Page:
The TouchPad has a standard USB charger, the kind in which one end inserts into a power plug that goes into the wall. When attached to a desktop USB slot, it won’t draw power from it, though, so you need to choose whether you want to share your hard drive with your desktop or charge your device — you can’t do both at the same time. There is also the aforementioned docking cradle selling for $79 that can charge the TouchPad, but we did not have that part of the unit to test for this review.
One area in which the TouchPad is a bit lacking is the number of applications available for download and purchase. HP does a nice job of selecting good ones and recommending them, using a sort of digital online magazine that is a clever part of their store, but there are perhaps hundreds of them available, as opposed to thousands and thousands for the iPad and Android models.
What is there is good, but with the fate of the TouchPad — and WebOS, for that matter — hanging in the balance, it’s doubtful that the selection will be growing much more.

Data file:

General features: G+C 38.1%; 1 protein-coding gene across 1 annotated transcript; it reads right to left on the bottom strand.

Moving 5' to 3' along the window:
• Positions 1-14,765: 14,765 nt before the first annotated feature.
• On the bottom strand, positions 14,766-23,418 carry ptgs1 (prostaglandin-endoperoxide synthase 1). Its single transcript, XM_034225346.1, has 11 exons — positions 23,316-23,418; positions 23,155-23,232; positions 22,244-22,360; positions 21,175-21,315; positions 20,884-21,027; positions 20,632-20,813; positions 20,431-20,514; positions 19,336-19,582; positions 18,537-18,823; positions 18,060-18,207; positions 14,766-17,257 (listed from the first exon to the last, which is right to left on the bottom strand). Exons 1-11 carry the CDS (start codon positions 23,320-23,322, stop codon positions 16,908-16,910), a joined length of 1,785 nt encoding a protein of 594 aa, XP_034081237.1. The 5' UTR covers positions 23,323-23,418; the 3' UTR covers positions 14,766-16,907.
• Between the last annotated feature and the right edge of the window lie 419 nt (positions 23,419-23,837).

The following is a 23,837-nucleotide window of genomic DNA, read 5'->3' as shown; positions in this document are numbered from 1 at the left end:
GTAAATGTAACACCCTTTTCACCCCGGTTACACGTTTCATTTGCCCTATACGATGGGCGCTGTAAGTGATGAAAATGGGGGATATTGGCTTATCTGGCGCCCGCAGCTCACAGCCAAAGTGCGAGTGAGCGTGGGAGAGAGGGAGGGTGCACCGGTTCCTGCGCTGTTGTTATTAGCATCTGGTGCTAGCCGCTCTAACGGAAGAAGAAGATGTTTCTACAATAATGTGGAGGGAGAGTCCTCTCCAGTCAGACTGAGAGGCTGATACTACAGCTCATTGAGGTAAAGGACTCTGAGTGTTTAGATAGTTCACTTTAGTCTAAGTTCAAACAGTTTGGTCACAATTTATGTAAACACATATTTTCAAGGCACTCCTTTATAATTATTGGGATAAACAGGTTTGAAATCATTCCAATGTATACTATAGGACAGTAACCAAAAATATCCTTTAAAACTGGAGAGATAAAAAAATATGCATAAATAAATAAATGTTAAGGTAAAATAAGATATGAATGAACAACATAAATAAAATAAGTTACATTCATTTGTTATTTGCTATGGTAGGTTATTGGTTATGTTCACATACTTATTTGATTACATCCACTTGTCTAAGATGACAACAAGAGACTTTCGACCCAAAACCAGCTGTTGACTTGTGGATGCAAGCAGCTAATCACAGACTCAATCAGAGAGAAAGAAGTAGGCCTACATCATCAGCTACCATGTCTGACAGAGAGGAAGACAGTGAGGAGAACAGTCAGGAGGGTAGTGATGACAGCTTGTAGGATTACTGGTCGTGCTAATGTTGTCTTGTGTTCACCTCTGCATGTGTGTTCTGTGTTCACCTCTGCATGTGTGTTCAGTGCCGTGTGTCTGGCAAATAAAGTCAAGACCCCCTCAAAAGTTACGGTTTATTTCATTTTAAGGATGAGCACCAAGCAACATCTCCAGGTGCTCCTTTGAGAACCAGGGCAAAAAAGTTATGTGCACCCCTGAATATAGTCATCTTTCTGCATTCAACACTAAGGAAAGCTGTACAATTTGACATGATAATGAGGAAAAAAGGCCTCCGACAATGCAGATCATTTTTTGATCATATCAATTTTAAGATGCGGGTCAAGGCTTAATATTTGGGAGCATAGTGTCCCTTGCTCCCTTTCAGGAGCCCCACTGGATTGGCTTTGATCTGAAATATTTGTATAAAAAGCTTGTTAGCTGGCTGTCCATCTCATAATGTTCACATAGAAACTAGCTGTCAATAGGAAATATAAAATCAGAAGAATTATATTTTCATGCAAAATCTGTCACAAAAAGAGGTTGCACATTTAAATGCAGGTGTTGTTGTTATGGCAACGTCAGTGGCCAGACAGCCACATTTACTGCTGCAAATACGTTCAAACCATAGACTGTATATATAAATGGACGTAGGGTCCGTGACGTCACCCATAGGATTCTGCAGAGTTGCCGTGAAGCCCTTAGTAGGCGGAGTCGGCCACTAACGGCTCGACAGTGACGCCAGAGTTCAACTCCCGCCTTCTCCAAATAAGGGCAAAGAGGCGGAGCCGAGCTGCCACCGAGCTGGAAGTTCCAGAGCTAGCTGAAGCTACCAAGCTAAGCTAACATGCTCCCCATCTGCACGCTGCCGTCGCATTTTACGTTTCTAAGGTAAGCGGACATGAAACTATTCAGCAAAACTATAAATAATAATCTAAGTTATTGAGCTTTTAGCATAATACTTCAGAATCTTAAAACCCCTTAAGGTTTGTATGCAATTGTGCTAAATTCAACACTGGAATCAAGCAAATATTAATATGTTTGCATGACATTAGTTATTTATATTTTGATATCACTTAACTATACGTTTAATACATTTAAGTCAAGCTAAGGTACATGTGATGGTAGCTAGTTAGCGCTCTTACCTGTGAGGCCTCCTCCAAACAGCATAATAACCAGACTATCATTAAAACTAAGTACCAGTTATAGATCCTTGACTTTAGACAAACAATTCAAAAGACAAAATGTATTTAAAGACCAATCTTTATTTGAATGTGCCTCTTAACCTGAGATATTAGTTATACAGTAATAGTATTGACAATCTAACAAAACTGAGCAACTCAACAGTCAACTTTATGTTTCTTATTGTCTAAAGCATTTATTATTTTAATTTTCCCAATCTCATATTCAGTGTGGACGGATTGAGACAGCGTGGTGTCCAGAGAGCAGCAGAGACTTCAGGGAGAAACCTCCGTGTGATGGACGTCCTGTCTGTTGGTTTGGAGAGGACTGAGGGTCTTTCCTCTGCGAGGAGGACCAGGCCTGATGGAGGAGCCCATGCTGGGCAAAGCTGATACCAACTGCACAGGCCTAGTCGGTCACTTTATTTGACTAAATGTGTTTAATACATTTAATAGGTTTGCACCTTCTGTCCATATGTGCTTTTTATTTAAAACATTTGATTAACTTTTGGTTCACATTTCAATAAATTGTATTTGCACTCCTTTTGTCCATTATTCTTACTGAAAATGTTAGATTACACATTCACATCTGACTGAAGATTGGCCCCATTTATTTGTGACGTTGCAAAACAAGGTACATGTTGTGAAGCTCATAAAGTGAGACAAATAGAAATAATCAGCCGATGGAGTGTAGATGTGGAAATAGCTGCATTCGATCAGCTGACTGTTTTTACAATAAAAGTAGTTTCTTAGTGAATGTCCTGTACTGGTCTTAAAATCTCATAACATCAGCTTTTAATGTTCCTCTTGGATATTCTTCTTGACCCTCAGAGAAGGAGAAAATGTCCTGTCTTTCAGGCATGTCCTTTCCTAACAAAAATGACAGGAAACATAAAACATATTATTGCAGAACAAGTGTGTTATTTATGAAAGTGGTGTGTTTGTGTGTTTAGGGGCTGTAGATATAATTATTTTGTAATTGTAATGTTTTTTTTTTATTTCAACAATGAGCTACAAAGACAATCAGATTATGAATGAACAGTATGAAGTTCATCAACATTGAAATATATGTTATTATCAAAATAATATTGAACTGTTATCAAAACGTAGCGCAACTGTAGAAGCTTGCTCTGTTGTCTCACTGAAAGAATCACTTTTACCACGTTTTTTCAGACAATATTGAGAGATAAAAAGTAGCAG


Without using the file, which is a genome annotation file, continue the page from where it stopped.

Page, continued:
For a first try, the TouchPad is a really good tablet, much better than a lot of companies are able to create on their first try. And the built-in security and clean interface seem perfect for government employees who need security in a tablet but don’t want to be tethered to a single company’s smart phone.
It’s sad that we might not see any more of them and probably will never get our hands on a TouchPad 2, which could have added features such as Global Positioning System capabilities and fixed some of the minor mistakes of the original. Still, at the discounted price of $99, it’s worth begging, borrowing and stealing to try to grab one of the last few. You won’t find a better value in a tablet today or probably at any time in the future.
John Breeden II is a freelance technology writer for GCN.